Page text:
33. Kepler’s 3rd Law states that T2r3 • T – Orbital Period is the time a planet takes to finish one full revolution • r – mean distance between the planet and the sun • So, Kepler’s third law can also be stated as follows: • The constant of proportionality is 4p2/Gm, where m is the mass of the object being orbited. Gis called the Constant of Universal Gravitation G = 6.673 x 10-11 N∙m2/kg2 Kepler’s 3rd Law

34. Kepler’s3rd Law leads to an equation for the period of an object in a circular orbit. The speed of an object in a circular orbit depends on the same factors: • Note that m is the mass of the central object that is being orbited. The mass of the planet or satellite that is in orbit does not affect its speed or period. Kepler’s 3rd Law cont.

35. Period and Speed of an Orbiting Object Magellan was the first planetary spacecraft to be launched from a space shuttle. During the spacecraft’s fifth orbit around Venus, Magellan traveled at a mean altitude of 361km. If the orbit had been circular, what would Magellan’s period and speed have been? Practice Problem

36. To learn about apparent weightlessness, imagine that you are in an elevator: • When the elevator is at rest, the magnitude of the normal force acting on you equals your weight. • If the elevator were to accelerate downward at 9.81 m/s2, you and the elevator would both be in free fall. You have the same weight, but there is no normal force acting on you. • This situation is called apparent weightlessness. • Astronauts in orbit experience apparent weightlessness. Weight and Weightlessness

37. Weight and Weightlessness

38. Objectives: • Examine the motion of a rotating rigid object. • Distinguishbetween torque and force. • Calculate the magnitude of a torque on an object. • Identify the six types of simple machines. • Calculate the mechanical advantage and efficiency of a simple machine. CH7 Sec 4 – Torque and Simple Machines

39. Rotational and translational motion can be analyzed separately. • For example, when a bowling ball strikes the pins, the pins may spin in the air as they fly backward. • These pins have both rotational and translational motion. • In this section, we will isolate rotational motion. • In particular, we will explore how to measure the ability of a force to rotate an object. Rotational Motion

40. Torque isa quantity that measures the ability of a force to rotate an object around some axis. • How easily an object rotates depends on two things: • how much force is applied (perpendicular to Lever Arm) – Force • wherethe force is applied – Lever Arm • Lever Arm - The perpendicular distance from the axis of rotation to a line drawn along the direction of the force is equal to d sin q. t = Fdsin q torque = force  lever arm The S.I. Unit of Torque is the N·m Torque is a vector quantity The Magnitude of a Torque

41. The applied force may act at an angle. • However, the direction of the lever arm (d sin q) is always perpendicular to the direction of the applied force, as shown here. • d – distance to the axis • F – force • θ – angle between the force & axis • d sin θ– lever arm Magnitude of a Torque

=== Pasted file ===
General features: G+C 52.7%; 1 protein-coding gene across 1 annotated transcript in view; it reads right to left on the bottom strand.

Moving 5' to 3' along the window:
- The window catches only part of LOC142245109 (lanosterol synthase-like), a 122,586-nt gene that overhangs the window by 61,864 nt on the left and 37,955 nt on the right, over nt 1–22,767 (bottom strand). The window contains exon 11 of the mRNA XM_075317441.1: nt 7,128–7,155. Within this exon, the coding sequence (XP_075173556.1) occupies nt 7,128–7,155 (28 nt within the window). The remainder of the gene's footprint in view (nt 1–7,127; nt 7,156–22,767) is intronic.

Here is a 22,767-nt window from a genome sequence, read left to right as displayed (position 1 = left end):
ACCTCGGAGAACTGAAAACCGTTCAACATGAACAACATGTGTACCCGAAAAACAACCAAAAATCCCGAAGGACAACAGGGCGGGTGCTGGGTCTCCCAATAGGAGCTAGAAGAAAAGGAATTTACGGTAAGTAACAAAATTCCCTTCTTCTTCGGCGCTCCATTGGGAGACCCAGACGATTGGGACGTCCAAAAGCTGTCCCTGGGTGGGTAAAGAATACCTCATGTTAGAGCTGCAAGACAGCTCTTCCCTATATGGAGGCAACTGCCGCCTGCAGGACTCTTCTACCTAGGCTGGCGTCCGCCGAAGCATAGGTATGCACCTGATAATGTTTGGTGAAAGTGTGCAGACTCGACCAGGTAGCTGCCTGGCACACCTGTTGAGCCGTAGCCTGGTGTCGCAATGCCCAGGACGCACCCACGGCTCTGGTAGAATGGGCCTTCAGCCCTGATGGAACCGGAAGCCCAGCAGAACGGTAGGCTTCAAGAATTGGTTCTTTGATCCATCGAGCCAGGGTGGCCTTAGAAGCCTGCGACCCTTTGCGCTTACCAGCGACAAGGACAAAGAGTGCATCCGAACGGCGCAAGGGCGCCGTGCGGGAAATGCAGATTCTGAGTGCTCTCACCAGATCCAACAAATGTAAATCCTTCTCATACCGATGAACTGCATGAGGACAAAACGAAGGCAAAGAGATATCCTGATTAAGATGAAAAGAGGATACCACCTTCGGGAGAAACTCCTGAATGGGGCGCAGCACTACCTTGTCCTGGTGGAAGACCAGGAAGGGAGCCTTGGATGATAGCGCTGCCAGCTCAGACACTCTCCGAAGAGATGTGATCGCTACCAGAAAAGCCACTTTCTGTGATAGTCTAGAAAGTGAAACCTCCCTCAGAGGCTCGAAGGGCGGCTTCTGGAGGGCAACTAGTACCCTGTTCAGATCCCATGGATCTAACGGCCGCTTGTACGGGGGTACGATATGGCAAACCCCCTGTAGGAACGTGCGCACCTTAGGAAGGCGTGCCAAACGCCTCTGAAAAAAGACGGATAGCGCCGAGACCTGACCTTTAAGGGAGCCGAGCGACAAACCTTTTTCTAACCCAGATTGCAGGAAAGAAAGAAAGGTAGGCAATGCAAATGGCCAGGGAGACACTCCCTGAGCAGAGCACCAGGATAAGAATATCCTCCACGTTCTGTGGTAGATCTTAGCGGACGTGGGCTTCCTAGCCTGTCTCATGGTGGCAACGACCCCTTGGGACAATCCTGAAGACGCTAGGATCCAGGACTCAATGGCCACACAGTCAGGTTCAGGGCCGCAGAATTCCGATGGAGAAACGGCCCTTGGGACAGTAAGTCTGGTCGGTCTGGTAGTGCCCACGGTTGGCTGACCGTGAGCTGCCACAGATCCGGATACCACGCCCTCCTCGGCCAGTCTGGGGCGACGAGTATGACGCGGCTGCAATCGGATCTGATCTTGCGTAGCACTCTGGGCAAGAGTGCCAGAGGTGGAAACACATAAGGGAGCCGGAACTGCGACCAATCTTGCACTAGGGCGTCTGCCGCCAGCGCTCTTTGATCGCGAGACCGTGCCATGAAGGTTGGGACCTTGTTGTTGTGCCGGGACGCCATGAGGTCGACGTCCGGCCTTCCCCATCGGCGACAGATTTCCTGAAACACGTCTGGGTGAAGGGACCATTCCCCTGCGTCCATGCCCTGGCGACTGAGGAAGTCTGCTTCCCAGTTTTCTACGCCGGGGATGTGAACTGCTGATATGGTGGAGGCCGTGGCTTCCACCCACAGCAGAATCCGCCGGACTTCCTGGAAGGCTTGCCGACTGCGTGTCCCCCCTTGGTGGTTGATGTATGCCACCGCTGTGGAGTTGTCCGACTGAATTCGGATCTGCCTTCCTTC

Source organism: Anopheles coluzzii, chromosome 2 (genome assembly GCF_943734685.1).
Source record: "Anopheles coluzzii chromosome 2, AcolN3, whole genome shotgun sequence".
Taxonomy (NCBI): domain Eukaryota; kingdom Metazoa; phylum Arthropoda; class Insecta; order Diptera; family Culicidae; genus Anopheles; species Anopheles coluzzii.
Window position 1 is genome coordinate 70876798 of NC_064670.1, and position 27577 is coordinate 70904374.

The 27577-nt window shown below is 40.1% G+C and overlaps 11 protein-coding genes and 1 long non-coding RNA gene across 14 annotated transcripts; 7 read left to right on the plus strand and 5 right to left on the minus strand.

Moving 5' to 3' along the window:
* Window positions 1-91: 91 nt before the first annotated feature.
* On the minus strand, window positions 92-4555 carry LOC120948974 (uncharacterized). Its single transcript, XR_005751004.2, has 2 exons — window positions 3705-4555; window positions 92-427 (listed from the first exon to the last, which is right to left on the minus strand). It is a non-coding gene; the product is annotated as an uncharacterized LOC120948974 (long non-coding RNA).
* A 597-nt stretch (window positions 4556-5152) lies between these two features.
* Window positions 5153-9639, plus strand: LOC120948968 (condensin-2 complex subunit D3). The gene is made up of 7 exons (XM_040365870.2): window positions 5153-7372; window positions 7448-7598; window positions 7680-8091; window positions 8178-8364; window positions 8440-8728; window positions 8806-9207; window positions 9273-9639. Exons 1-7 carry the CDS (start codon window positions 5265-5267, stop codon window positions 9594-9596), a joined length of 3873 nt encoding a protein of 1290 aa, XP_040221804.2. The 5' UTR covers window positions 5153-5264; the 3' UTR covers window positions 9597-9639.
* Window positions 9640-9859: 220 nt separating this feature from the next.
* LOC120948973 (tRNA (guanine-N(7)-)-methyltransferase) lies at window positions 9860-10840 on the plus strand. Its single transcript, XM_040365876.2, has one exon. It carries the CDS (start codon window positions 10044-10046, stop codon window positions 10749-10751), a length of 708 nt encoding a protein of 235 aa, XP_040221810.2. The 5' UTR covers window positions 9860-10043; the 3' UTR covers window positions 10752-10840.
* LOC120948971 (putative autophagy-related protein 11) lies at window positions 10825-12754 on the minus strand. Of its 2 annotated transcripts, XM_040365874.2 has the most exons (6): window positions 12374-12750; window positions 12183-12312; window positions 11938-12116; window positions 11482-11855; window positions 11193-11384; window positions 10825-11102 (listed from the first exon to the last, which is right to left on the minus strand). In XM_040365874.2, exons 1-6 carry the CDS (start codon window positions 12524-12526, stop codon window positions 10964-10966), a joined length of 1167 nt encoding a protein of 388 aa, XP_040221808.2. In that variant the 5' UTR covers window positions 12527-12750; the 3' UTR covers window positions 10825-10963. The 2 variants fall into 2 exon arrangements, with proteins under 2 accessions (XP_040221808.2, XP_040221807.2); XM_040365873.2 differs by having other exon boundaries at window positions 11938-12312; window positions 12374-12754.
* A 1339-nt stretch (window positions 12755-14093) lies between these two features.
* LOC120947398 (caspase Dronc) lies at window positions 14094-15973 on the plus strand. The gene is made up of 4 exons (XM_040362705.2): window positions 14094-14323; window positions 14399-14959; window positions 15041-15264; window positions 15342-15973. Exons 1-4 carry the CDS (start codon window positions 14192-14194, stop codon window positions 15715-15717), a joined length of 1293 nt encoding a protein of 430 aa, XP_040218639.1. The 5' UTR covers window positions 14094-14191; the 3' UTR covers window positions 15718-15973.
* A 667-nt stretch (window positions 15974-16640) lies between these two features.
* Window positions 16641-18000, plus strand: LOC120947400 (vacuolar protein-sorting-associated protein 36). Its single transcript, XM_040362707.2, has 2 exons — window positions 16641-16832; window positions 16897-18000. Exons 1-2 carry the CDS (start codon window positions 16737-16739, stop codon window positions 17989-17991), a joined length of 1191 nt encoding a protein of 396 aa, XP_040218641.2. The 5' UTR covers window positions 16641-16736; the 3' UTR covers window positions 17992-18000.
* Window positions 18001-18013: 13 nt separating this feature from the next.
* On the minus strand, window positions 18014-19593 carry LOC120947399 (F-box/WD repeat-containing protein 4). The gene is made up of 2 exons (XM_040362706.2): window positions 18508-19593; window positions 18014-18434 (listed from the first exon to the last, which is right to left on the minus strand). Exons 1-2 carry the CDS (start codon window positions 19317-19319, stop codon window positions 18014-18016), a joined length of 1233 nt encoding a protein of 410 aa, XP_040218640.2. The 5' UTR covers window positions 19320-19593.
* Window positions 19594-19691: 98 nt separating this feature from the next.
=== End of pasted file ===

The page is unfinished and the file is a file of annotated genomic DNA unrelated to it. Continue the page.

42. In each example, the cat is pushing on the door at the same distance from the axis. To produce the same torque, the cat must apply greater force for smaller angles. Torque and the Lever Arm

43. A machine is any device that transmits or modifies force, usually by changing the force applied to an object. • All machines are combinations or modifications of six fundamental types of machines, called simple machines. • These six simple machines are the lever, pulley, inclined plane, wheel and axle, wedge, and screw Simple Machines

44. Simple Machines

45. Because the purpose of a simple machine is to change the direction or magnitude of an input force, a useful way of characterizing a simple machine is to compare the output and input force. • This ratio is called mechanical advantage. • If friction is disregarded, mechanical advantage can also be expressed in terms of input and output distance. Simple Machines cont.

46. The diagrams show two examples of a trunk being loaded onto a truck. • In the first example, a force (F1) of 360 N moves the trunk through a distance (d1) of 1.0 m. This requires 360 N•m of work. • In the second example, a lesser force (F2) of only 120 N would be needed (ignoring friction), but the trunk must be pushed a greater distance (d2) of 3.0 m. This also requires 360 N•m of work. Simple Machines cont.

47. The simple machines we have considered so far are ideal, frictionless machines. • Real machines, however, are not frictionless. Some of the input energy is dissipated as sound or heat. • The efficiency of a machine is the ratio of useful work output to work input. (Remember W = F·d) • The efficiency of an ideal (frictionless) machine is 1, or 100 percent. • The efficiency of real machines is always less than 1. Simple Machines cont.

48. The efficiency of a squeaky pulley system is 73%. The pulleys are used to raise a mass to a certain height. What force is exerted on the machine if a rope is pulled 18.0 m in order to raise a 58 kg mass a height of 3.0 m? Sample Problem